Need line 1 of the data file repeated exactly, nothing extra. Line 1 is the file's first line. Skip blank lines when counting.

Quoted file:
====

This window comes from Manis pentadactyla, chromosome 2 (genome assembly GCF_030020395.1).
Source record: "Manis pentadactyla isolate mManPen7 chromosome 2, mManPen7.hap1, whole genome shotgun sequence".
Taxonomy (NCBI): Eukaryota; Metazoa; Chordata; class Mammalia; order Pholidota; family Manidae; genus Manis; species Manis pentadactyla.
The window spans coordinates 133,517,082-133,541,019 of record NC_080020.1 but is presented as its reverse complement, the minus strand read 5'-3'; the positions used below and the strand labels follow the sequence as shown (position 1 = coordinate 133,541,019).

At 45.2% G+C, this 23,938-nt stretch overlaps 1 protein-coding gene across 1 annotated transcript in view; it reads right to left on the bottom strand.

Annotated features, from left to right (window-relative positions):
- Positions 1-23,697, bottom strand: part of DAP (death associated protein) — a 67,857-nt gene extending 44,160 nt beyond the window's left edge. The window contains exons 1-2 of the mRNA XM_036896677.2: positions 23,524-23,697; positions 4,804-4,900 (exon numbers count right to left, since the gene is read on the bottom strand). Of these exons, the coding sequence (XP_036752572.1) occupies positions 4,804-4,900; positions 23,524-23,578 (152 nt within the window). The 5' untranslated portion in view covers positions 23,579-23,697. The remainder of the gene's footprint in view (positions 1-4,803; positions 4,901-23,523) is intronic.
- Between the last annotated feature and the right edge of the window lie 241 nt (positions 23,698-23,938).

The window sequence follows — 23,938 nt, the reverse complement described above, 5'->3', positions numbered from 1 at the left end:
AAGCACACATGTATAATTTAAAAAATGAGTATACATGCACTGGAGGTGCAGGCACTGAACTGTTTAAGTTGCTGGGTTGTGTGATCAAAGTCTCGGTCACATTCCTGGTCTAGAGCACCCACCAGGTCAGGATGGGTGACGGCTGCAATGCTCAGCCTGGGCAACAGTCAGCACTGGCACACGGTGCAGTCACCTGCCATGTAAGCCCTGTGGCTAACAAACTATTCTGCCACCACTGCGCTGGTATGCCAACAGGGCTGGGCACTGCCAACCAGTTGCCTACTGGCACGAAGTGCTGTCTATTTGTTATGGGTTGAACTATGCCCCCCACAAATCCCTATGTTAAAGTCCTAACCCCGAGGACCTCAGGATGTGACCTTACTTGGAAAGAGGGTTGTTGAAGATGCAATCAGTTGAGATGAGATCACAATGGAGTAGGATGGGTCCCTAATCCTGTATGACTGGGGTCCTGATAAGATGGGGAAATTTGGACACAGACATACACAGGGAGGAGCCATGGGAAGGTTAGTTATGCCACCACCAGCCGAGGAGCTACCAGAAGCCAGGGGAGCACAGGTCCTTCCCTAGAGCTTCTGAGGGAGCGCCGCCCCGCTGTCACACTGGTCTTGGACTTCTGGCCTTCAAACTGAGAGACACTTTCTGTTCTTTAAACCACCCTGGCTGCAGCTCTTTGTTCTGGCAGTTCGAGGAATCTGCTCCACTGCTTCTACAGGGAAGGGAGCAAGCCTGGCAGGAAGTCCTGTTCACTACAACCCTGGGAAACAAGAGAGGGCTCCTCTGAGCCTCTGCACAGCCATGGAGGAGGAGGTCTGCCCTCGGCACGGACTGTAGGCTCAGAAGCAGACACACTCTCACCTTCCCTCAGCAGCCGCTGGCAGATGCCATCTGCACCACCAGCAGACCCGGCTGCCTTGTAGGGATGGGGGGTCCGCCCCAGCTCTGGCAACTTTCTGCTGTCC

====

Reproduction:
This window comes from Manis pentadactyla, chromosome 2 (genome assembly GCF_030020395.1).